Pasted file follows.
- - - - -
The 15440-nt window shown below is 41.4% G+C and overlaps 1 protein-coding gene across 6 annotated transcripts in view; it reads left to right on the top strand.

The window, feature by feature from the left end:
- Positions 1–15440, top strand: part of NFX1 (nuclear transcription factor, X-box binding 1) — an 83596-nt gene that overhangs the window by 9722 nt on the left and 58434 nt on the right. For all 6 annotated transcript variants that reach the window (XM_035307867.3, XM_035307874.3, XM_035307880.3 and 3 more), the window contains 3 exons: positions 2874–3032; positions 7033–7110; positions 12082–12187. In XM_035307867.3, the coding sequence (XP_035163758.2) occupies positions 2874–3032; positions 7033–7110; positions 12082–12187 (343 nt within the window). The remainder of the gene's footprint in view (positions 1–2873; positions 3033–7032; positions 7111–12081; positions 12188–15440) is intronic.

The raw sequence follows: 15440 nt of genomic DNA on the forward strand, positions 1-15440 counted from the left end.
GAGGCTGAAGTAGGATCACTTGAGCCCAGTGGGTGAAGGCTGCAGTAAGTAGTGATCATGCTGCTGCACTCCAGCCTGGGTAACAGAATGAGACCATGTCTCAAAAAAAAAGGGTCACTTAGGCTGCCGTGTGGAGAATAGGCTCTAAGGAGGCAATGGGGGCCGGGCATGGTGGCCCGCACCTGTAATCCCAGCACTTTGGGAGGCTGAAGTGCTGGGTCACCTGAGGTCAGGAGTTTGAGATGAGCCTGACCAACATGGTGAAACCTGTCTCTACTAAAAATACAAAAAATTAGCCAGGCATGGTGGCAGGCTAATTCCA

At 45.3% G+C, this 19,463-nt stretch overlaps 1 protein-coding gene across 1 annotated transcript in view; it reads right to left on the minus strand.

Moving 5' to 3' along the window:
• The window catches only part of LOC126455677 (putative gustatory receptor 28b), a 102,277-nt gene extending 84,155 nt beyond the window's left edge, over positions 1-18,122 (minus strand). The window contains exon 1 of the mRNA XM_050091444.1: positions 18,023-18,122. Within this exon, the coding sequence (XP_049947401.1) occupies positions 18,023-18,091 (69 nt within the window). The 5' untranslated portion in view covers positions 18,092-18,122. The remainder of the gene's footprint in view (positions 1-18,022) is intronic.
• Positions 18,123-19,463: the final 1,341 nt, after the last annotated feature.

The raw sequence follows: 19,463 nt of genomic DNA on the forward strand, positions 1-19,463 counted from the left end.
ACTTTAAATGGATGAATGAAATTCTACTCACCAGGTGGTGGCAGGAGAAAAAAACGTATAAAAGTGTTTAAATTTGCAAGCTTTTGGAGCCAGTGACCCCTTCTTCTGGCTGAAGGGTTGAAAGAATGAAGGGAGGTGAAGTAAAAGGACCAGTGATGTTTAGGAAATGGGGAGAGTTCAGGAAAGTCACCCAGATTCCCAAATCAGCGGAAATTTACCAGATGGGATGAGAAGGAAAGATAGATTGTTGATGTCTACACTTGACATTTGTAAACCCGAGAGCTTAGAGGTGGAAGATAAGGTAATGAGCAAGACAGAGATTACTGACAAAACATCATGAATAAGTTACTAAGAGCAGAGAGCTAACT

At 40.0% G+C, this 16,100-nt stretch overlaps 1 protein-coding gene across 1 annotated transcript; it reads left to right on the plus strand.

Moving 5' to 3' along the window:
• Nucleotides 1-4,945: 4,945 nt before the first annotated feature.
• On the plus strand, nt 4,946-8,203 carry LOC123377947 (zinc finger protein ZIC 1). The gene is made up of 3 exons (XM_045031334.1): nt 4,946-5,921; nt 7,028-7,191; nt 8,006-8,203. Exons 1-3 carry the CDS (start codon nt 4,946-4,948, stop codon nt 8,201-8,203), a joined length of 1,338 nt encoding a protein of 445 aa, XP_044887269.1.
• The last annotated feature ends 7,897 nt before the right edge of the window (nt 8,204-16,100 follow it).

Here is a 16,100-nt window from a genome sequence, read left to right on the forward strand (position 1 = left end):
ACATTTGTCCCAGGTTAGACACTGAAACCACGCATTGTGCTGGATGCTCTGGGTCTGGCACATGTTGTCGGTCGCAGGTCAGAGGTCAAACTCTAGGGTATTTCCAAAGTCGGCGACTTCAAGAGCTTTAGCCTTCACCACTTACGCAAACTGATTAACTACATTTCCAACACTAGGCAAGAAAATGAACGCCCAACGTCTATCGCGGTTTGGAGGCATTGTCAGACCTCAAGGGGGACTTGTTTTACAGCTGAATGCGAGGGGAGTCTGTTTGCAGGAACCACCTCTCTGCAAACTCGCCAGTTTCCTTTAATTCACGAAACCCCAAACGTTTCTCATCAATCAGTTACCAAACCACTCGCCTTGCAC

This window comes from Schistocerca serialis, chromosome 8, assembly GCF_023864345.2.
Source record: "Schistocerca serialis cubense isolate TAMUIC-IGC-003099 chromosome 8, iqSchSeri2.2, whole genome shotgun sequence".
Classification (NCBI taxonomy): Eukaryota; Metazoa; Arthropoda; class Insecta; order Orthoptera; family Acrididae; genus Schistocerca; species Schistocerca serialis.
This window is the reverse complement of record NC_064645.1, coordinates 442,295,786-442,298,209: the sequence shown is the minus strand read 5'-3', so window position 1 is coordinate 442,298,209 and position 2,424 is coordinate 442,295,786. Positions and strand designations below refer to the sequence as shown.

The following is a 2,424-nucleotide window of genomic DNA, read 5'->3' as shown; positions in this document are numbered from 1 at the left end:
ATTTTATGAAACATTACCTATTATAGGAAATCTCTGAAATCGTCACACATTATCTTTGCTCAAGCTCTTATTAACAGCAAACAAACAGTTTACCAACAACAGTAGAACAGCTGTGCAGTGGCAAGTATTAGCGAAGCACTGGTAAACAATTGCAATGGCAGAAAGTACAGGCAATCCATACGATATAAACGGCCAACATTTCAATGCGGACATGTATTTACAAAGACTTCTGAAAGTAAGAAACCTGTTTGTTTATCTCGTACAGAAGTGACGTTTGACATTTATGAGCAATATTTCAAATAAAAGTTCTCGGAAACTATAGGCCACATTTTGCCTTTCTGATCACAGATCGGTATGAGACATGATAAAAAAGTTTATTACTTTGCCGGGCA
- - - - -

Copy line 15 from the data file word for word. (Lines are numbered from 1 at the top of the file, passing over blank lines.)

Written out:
• On the plus strand, nt 4,946-8,203 carry LOC123377947 (zinc finger protein ZIC 1). The gene is made up of 3 exons (XM_045031334.1): nt 4,946-5,921; nt 7,028-7,191; nt 8,006-8,203. Exons 1-3 carry the CDS (start codon nt 4,946-4,948, stop codon nt 8,201-8,203), a joined length of 1,338 nt encoding a protein of 445 aa, XP_044887269.1.